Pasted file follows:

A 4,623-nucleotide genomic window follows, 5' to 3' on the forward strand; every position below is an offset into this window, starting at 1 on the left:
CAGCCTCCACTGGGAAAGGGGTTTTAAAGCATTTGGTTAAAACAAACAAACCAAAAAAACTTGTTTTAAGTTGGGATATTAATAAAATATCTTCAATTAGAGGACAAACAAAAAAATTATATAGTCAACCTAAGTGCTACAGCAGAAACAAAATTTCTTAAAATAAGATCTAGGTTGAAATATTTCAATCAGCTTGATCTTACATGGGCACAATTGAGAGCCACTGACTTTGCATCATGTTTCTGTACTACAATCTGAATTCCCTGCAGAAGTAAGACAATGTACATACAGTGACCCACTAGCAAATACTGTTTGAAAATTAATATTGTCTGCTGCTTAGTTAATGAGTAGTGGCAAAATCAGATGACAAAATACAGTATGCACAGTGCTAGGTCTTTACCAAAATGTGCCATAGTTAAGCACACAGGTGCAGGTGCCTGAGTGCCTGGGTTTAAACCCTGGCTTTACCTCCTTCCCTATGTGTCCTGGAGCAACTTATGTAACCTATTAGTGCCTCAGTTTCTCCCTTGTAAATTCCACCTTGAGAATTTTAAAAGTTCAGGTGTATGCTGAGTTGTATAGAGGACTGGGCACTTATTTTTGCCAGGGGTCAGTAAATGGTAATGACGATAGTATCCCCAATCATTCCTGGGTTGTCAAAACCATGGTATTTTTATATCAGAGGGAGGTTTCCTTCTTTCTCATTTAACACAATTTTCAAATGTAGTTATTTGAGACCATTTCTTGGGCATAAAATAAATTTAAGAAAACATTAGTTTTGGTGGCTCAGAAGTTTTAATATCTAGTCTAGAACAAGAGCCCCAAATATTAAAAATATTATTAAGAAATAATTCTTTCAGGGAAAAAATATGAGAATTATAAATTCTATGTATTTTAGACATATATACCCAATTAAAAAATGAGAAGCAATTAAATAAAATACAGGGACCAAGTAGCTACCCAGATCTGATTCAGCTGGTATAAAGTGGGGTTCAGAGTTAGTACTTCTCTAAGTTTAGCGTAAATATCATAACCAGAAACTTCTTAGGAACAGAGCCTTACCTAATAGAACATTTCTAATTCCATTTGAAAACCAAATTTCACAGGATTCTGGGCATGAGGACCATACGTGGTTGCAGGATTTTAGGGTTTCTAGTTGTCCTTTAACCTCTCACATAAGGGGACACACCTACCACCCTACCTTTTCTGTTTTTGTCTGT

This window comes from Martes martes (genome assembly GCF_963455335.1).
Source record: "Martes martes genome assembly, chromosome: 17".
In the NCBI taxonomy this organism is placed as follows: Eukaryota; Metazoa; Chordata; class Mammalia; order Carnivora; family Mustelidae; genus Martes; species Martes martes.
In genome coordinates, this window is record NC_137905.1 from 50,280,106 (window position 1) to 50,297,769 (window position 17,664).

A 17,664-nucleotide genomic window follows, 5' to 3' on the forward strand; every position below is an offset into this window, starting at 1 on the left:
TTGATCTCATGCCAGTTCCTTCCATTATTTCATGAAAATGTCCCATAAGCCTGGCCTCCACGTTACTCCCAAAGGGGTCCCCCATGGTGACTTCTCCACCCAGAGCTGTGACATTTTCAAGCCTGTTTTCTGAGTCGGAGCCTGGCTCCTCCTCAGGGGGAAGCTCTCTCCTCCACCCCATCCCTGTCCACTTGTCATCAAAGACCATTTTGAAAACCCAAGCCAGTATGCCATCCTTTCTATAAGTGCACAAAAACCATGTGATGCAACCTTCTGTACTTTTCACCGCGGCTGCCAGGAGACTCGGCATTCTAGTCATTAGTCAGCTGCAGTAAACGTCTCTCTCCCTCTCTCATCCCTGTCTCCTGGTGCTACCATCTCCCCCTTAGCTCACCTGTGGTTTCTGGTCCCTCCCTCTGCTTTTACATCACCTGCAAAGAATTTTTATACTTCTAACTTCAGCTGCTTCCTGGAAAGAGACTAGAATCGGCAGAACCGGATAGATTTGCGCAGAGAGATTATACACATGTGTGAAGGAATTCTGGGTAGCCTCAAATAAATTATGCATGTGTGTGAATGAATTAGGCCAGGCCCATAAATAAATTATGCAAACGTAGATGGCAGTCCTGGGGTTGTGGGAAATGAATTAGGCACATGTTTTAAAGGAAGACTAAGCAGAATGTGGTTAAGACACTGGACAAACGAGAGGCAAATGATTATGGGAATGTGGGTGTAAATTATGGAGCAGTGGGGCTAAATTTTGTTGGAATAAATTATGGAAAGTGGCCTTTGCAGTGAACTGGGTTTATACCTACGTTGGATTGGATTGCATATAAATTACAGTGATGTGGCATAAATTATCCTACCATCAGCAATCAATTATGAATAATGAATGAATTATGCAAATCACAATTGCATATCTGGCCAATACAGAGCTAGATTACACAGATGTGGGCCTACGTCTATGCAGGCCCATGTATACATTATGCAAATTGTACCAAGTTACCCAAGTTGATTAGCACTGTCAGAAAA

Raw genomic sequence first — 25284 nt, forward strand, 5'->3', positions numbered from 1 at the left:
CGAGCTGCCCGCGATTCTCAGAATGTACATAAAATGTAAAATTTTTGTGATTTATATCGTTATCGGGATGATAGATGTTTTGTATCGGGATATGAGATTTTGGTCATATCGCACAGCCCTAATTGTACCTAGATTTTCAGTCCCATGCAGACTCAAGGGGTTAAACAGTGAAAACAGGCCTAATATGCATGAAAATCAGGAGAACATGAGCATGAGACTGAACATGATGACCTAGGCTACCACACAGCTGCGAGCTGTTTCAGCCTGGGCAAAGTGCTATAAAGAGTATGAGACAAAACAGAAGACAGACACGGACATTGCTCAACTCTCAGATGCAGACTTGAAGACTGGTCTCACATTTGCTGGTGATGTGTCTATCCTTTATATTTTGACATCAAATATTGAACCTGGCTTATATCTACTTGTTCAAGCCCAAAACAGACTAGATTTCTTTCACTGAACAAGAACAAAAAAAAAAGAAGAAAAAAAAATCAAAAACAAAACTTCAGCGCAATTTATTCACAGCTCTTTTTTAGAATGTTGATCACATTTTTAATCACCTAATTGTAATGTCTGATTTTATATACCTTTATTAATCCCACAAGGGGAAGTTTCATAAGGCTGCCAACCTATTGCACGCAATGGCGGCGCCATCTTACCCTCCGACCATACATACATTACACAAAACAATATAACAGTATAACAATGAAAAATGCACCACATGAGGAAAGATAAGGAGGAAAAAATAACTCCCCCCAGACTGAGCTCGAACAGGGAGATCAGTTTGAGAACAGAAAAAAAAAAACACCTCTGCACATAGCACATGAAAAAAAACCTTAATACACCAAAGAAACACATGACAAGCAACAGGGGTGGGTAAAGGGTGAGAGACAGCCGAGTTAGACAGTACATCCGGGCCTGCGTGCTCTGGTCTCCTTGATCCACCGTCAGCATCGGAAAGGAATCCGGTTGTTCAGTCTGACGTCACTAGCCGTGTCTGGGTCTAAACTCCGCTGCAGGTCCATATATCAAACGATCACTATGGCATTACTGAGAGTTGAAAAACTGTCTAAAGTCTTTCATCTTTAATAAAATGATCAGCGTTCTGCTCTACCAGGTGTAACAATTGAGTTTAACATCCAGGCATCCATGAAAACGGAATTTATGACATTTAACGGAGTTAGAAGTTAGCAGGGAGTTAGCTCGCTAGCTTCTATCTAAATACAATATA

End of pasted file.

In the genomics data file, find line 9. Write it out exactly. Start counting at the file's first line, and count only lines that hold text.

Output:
Raw genomic sequence first — 25284 nt, forward strand, 5'->3', positions numbered from 1 at the left: